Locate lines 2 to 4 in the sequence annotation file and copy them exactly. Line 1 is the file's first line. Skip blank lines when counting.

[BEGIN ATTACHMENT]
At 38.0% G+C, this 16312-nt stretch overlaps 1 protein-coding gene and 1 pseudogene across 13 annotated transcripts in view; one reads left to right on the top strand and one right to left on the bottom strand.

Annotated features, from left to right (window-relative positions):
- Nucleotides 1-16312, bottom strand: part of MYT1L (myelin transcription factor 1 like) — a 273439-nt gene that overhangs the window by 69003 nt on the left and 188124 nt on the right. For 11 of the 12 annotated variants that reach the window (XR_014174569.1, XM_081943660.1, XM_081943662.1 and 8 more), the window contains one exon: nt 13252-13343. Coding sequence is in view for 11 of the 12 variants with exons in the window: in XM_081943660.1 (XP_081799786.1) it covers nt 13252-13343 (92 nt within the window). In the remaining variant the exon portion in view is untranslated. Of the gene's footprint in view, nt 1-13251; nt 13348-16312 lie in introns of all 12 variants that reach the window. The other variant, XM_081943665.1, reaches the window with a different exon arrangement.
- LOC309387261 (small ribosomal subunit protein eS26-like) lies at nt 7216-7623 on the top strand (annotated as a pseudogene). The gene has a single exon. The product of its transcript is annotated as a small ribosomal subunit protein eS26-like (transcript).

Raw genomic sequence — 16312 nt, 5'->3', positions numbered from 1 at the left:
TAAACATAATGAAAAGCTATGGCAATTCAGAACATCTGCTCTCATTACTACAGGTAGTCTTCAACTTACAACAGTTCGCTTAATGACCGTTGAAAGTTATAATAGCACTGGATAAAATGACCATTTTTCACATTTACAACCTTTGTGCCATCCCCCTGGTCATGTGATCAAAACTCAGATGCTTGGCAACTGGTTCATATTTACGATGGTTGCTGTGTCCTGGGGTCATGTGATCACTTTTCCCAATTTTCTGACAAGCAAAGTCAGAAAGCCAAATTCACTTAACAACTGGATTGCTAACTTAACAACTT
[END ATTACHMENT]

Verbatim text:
Annotated features, from left to right (window-relative positions):
- Nucleotides 1-16312, bottom strand: part of MYT1L (myelin transcription factor 1 like) — a 273439-nt gene that overhangs the window by 69003 nt on the left and 188124 nt on the right. For 11 of the 12 annotated variants that reach the window (XR_014174569.1, XM_081943660.1, XM_081943662.1 and 8 more), the window contains one exon: nt 13252-13343. Coding sequence is in view for 11 of the 12 variants with exons in the window: in XM_081943660.1 (XP_081799786.1) it covers nt 13252-13343 (92 nt within the window). In the remaining variant the exon portion in view is untranslated. Of the gene's footprint in view, nt 1-13251; nt 13348-16312 lie in introns of all 12 variants that reach the window. The other variant, XM_081943665.1, reaches the window with a different exon arrangement.
- LOC309387261 (small ribosomal subunit protein eS26-like) lies at nt 7216-7623 on the top strand (annotated as a pseudogene). The gene has a single exon. The product of its transcript is annotated as a small ribosomal subunit protein eS26-like (transcript).